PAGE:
Week No. 2 – Walking at Work
A few photographs from my walk to and from work during week two. Farther down are some shots of Hollywood Cemetery in Richmond– someplace I’ve always meant to go. I managed to forget my charger at work this weekend and it turns out the cemetery is only a few blocks away. We’ll consider it a fortuitous accident.
Walking at Work
Jon Wirsing was kind enough to share a couple of baby rat snakes the didn’t want around his house (and his wife Karen was even kinder to deliver them). For some reason we rarely run into snakes despite quite a bit of time in the woods. I think we’re just too loud. The kids were clearly incredibly excited. Two snakes and four kids led to some sharing issues which are always interesting when live animals are concerned. Five or six frogs (escapes required new captures) helped fill in as did a grasshopper and a roly-poly.Which I now know is a crustacean and a South Korean pop hit. I believe these kinds of experiences are invaluable. Because of my role, many people who don’t know me that well assume that I find technology a seamless substitute for virtually anything. I’m pretty sure they picture me in a basement somewhere avoiding physical contact with things. I can give these experience to my own children. I can take the risk or make the extra effort. There is no doubt in my mind these moments will stay with them creating memories that will be built upon and which will result in more learning and more interest in the world around them. We talked about poisonous and non-poisonous snakes and how the shape of the […]
Statistics Reducing a player’s worth to a single number can be contemptible, says John Thorn, a seminal sabermetric writer and the author of the 1984 book The Hidden Game of Baseball. That book introduced the Linear Weights System, which attaches a value in runs to every offensive event. (For instance, a single when the book was released was worth 0.47 of a run.) Linear Weights System provides the mathematical basis for WAR’s offensive components. Thorn, while supportive of WAR, criticizes the way it is often deployed to end an argument. “The current lowest common denominator of statistical writing is the fixation on comparing Player A with Player B, which seems to me not only worthless but serves to obscure the larger story of baseball,” Thorn says. “Enjoyment of baseball is like enjoyment of art. If you decide it has to have a utilitarian function & you make it seem like work. It’s supposed to be play.” –ESPN Given there aren’t many baseball players, they are already filmed and analyzed from virtually every angleTake a look at the coaches per individual skill and compare to how we try to in a game that’s relatively simple compared to something like, say, teaching, I don’t have a lot of hope for the assessment of teacher quality working out well. Roger Shank doesn’t make […]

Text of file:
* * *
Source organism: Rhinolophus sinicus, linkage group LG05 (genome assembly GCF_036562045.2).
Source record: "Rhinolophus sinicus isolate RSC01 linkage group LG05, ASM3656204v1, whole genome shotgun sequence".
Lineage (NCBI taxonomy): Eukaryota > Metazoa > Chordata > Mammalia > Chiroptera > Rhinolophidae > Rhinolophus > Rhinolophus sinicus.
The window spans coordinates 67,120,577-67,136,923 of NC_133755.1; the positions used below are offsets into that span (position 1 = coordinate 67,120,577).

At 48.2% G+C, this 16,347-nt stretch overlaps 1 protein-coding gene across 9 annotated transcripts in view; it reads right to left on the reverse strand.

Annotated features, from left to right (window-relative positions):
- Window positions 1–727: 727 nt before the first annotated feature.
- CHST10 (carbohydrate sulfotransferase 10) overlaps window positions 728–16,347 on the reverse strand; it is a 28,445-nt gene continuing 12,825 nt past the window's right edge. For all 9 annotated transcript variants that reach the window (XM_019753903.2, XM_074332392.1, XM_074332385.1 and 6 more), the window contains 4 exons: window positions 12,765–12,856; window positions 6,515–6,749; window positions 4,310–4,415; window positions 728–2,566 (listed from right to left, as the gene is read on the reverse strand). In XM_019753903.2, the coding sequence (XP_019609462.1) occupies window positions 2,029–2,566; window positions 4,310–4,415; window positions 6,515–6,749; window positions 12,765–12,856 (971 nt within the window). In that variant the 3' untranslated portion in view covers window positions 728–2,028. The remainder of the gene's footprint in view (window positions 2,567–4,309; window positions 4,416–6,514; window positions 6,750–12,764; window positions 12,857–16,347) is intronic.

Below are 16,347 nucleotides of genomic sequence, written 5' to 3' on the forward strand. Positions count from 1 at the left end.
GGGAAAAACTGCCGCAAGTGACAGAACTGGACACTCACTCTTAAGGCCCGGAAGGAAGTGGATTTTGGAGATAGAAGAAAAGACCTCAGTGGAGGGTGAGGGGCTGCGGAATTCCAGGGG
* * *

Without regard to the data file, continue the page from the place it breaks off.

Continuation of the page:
Despicable? I looked at rate my teacher and rate my professor. Certainly some stupid stuff but it’s just an element in a larger picture. I don’t know why you wouldn’t look. Even bad reviews might cause me to think positively about someone. I found these responses strangely emotional. Image vs Text Inspired by Alan Levine’s foray into random manipulation of images through text, I opened up this round’s #giffight image and replaced all the $ signs with ¢ symbols. I am now an ordained oracle of some sort. Fury vs Furry I keep seeing a maniacal gleam in that dog’s eye now. Clearly a minor typo but one that is fun and a good contribution to further “how little does it take to turn a sentence inside out” ideas. Personal Planes and Devices That Talk Back